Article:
WHO THEN CAN BE SAVED? REASSESSING SALVATION IN CHRIST AND WORLD RELIGIONS

Written by Terrance L. Tiessen Reviewed By John Corrie

In the light of the breakdown in the exclusivist-inclusivist-pluralist categorization of responses to religions, and the resulting loss of an evangelical consensus, this book is a timely reassessment of the theology of salvation. The consequences for the theology and practice of mission are huge. From what we say about other religions to how and why we do evangelism, the question of how God saves is critical. This is not merely an academic debate about election and grace, judgement, or revelation, although it includes all those things. It’s about what we say to those genuinely concerned for their unevangelized ancestors, the parent worried about the eternal destiny of her dead child, or the relationship we have with our Muslim neighbours.

The author, a professor of theology from Manitoba, sets out to cover every possible theological and missiological angle. This exhaustive treatment is structured as 30 theses, which Tiessen defends with rigorous reference to a very wide range of sources. The result is a textbook treasury of historical and theological perspectives, each one treated with respect, even when Tiessen disagrees.

Tiessen is a self-confessed Calvinist who insists on the predestinating elective grace of God. But he has discovered a theological generosity which shifts him beyond classical reformed ecclesiocentrism to what is known as ‘accessibilism’. This makes salvation universally accessible by allowing that God does not restrict his saving purposes to the church and its mission. The boundaries between common and special grace become blurred. God can find a way of saving those who have never heard the gospel. He reveals something of himself through common grace in every cultural and religious context, but sometimes turns it into special revelation. Not that other religions can be instruments of salvation; Tiessen does not want to stray too far towards inclusivism or syncretism. But he concedes plenty of undeniable examples from mission history of those who have experienced the limitless creativity of God’s revealing presence and responded with faith.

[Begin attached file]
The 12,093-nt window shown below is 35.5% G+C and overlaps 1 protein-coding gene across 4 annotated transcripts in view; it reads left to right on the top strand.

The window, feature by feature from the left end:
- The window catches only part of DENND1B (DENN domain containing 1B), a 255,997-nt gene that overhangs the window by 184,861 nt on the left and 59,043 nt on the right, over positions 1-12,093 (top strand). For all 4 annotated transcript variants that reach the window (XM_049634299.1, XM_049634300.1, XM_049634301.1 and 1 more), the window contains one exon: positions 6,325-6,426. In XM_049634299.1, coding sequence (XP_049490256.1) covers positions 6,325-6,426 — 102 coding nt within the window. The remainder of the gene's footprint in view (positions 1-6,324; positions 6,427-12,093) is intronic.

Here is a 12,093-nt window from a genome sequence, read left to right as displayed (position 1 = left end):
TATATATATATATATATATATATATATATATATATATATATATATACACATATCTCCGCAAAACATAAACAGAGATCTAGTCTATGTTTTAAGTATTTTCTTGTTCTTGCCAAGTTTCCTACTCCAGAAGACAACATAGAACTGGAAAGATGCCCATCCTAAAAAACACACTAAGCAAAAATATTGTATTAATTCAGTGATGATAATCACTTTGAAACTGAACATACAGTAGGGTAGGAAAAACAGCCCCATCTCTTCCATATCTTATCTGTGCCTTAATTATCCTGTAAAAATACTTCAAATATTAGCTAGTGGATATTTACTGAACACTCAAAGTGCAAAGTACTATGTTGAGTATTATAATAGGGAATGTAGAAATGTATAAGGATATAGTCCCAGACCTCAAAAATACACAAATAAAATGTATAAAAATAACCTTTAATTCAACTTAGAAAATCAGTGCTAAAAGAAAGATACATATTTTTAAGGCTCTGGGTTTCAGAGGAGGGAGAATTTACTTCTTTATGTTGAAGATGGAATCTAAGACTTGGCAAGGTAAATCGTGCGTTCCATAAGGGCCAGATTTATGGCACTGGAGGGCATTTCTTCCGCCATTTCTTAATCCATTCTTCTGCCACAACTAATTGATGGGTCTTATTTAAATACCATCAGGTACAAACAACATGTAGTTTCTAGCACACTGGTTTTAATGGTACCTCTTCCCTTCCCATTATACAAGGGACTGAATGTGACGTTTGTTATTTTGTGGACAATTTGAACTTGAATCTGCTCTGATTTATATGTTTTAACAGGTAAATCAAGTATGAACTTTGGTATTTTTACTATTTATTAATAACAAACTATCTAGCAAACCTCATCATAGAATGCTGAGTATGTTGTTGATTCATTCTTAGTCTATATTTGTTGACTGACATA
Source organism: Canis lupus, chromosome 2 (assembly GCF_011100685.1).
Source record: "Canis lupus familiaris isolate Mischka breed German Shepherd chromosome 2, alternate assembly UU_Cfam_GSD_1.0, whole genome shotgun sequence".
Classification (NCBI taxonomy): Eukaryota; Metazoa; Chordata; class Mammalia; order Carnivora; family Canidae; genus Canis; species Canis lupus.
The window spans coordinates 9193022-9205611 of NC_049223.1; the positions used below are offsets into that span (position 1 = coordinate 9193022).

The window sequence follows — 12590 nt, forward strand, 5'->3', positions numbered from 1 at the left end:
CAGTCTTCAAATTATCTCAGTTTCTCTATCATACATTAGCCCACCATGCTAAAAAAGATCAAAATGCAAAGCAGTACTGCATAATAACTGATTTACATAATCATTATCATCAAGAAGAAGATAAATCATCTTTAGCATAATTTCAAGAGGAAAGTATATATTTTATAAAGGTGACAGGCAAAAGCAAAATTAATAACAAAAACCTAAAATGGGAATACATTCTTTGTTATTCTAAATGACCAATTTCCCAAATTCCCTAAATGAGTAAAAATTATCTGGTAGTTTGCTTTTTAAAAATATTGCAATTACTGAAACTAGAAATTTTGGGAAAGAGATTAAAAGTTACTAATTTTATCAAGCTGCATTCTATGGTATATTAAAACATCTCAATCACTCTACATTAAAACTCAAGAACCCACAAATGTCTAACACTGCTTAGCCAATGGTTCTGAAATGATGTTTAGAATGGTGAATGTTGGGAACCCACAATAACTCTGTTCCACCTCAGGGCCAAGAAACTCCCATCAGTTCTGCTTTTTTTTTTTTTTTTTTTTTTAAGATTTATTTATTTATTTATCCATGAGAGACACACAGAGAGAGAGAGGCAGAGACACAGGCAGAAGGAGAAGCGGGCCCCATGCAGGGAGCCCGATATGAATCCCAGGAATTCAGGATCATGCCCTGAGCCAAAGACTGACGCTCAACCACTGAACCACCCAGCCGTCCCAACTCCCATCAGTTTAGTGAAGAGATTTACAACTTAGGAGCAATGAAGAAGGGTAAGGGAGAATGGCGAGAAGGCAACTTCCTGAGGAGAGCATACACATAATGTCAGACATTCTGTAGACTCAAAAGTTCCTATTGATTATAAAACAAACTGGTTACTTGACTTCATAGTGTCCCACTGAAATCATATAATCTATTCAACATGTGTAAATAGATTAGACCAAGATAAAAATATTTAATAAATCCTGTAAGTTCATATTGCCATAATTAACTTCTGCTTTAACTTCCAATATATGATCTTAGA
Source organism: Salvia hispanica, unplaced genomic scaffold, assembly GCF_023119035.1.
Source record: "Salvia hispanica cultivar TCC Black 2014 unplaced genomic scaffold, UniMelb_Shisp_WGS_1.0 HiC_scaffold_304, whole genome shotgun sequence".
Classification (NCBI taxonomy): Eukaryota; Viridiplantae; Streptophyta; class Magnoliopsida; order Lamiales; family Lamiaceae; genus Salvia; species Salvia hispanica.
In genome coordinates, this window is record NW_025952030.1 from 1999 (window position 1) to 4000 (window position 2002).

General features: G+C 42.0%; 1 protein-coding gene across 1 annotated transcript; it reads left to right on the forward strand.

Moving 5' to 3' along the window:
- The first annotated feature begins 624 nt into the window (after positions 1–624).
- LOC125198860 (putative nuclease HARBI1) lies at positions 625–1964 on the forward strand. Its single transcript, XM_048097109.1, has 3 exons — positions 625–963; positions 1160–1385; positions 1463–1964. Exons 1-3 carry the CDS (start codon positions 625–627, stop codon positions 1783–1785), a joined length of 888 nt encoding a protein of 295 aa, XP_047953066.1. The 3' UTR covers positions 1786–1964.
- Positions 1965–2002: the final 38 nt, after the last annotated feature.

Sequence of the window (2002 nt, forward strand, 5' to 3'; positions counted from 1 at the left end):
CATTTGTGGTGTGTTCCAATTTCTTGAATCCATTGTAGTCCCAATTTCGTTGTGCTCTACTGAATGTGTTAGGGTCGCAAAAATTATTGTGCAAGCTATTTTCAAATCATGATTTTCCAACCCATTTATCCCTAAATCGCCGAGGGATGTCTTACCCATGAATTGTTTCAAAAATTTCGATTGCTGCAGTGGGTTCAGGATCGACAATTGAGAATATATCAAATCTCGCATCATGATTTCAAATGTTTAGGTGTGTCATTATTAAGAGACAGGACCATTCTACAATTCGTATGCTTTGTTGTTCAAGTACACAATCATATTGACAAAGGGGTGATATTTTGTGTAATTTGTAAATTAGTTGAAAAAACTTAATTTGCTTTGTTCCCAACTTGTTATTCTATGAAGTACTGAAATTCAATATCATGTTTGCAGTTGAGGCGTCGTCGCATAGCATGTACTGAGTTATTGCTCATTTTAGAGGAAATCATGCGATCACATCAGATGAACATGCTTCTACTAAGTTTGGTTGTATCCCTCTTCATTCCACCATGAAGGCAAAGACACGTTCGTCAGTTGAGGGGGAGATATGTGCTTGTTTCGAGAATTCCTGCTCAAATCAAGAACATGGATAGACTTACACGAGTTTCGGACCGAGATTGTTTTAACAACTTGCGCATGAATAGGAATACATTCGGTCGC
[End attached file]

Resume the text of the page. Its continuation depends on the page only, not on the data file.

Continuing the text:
But is this saving faith, we may ask, without a response to Christ? Tiessen insists that God does not by-pass the centrality of Christ, nor even does he deny the necessity of a personal response to Christ. However, for this to be possible, Tiessen suggests that each person has an encounter with Christ at death. Although never having heard of Jesus, if someone responded with faith to God’s elective grace is surely operating in their hearts, and therefore they will embrace Christ and be received by him into glory. This is not the only example of Tiessen’s logic leading him into speculation; too far, some might think, from what a purely biblical approach should allow.

Nevertheless Tiessen remains a convinced monergist, believing that everything happens because God decrees it. The alternative of synergism—that history is a mixture of the human and the divine—is rejected, even though Tiessen insists that all religions, including Christianity, are ambiguous. His argument is supported by a critical realist approach to what we know of how God works, which moves him beyond a strict exclusivism to an open, self-critical, humble and dialogical approach to religions. In so doing he finds himself engaging sympathetically with theologians like Clark Pinnock. Lesslie Newbigin, and Christopher Wright.

For evangelicals this book has set a new benchmark for a compassionate, biblical theology of salvation with a human face. It meets those like Amos Yong, who are saying similar things from a Pentecostal direction. It moves away from uncompromising exclusivism without compromising the urgency of mission. You may not agree with everything, especially if you have Arminian sensibilities, and given the diversity of evangelicalism, a consensus seems optimistic. But for me this is a significant step in the right direction.


John Corrie

Birmingham